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San Diego's Proposition A Clouded By Signing Of State Bill

The future of Proposition A, a measure to limit so-called Project Labor Agreements that will go before San Diego voters in the June election, was clouded today when Gov. Jerry Brown signed legislation to prevent local governments from banning such deals.

The bill, authored by Sen. Michael Rubio, D-Shafter, prevents the state from providing funding for local government projects in charter cities where PLAs are banned.

Because Proposition A has contingencies regarding state funding, the ultimate impact of the legislation was unclear.


The City Attorney's Office did not immediately respond to an inquiry.

Project Labor Agreements cover hiring, working conditions and other labor issues on municipal projects.

Supporters say PLAs ensure labor peace and help get construction completed on time, while opponents believe they raise costs by cutting out less-expensive nonunion labor.

Such deals already are banned in San Diego County, and the cities of Chula Vista and Oceanside.

A PLA covers Proposition S construction bond projects for the San Diego Unified School District.


Proposition A, which voters will consider in the June 5 primary election, would prevent the city from making contractors sign a PLA as a condition of bidding, negotiating, awarding or performing on a contract -- unless required by state or federal contracting law or as a condition to receive state or federal funding.

The new legislation prevents the state from sending money that helps pay for construction projects to charter cities that ban PLAs -- as long as the deals carry specified protections for taxpayers. A similar bill passed previously gave charter cities, like San Diego, until 2015 to comply.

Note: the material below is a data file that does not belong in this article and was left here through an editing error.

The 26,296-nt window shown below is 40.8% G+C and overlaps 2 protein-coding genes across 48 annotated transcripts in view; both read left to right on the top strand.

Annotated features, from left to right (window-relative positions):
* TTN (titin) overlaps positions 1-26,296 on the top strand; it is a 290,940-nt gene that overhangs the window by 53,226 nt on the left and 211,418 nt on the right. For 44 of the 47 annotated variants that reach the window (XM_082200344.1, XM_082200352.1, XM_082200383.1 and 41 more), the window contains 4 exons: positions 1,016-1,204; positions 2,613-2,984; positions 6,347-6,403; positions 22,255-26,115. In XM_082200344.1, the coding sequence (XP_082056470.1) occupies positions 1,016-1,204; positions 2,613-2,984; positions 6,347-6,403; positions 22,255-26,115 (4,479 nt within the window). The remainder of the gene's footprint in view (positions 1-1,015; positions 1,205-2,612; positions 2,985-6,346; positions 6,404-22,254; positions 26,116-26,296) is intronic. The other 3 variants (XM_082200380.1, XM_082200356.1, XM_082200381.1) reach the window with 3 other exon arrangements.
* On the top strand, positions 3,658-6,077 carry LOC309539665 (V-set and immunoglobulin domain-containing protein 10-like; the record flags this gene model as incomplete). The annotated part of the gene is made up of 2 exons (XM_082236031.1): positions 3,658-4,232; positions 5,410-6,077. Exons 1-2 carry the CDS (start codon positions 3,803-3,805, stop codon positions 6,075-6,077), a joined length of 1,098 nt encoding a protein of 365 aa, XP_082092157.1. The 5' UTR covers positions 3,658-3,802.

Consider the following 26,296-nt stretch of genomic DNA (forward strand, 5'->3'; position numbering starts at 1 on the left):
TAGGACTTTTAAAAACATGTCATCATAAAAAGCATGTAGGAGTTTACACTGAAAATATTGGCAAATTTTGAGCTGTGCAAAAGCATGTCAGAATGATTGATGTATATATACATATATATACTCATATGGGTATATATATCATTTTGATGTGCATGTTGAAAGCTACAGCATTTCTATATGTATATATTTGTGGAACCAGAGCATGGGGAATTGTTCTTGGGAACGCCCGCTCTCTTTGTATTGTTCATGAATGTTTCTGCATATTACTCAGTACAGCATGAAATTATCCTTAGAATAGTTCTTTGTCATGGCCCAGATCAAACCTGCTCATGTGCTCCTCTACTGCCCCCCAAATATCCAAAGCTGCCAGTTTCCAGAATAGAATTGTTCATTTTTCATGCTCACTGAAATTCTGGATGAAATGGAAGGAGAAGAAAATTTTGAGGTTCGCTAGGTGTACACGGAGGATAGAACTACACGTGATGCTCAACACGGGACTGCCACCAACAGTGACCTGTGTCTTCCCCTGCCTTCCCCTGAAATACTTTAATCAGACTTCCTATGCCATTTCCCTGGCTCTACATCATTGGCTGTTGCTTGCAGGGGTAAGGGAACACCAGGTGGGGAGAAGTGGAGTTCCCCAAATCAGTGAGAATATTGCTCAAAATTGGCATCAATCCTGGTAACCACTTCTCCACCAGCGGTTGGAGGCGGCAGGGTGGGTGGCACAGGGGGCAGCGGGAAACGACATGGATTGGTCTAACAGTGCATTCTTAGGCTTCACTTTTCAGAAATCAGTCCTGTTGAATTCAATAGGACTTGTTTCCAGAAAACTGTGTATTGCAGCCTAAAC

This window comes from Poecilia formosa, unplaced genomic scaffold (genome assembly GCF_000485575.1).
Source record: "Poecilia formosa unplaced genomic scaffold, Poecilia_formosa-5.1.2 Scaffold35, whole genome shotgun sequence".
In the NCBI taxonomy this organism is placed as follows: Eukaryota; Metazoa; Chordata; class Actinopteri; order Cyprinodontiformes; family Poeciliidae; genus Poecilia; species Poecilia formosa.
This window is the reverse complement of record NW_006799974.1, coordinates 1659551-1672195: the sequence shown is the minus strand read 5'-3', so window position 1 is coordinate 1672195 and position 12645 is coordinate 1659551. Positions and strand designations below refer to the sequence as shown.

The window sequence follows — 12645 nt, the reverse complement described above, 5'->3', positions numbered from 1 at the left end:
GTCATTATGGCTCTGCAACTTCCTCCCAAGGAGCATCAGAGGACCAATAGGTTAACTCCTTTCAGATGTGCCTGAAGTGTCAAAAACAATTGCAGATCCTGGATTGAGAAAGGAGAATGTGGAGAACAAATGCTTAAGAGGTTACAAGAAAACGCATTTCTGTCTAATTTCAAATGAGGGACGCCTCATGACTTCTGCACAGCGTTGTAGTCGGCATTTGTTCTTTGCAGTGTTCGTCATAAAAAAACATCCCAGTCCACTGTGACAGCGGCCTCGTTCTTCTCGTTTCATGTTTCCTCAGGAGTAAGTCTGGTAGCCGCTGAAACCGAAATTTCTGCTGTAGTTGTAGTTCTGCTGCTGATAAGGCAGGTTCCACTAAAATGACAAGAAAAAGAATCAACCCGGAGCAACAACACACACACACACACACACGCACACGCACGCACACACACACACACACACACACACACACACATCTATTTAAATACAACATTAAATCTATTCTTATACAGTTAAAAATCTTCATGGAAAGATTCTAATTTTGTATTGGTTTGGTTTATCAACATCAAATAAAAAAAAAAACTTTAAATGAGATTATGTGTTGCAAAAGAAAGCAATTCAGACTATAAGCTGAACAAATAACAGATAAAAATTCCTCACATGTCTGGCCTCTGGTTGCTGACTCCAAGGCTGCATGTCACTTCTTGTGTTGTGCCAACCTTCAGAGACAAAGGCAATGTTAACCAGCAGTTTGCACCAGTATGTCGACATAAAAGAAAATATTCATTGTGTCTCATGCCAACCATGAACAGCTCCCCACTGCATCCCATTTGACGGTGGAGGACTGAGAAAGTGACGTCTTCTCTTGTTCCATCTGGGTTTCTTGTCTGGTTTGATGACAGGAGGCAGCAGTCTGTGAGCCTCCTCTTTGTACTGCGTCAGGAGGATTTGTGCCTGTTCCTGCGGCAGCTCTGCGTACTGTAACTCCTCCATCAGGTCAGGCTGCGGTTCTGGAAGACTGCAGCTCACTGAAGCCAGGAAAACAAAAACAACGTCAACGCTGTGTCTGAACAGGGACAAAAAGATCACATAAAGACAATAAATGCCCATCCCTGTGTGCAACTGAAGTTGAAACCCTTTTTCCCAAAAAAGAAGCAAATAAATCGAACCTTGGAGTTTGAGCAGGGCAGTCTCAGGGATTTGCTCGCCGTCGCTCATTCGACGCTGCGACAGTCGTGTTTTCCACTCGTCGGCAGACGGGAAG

As spelled out in the state Public Contract Code, the taxpayer protections include allowing nonunion shops to bid on contracts, banning work disruptions, allowing workers to be tested for drugs, prohibits discrimination and provides for a neutral arbitrator to resolve disputes.

Scott Crosby, Associated Builders and Contractors of San Diego President Scott Crosby, whose group got Proposition A on the ballot, said the new legislation has constitutional defects.

"However, that has not stopped some in the legislature from backing what should be a non-starter,'' Crosby said. "SB829 is a power grab by Sacramento politicians that will certainly be overturned by the courts.''

The State Building & Trades Council of California, which backed the legislation, applauded Brown for signing the bill.

Cesar Diaz, the council's legislative director, said the legislation eliminates any lack of clarity on PLAs over whether charter cities were covered.

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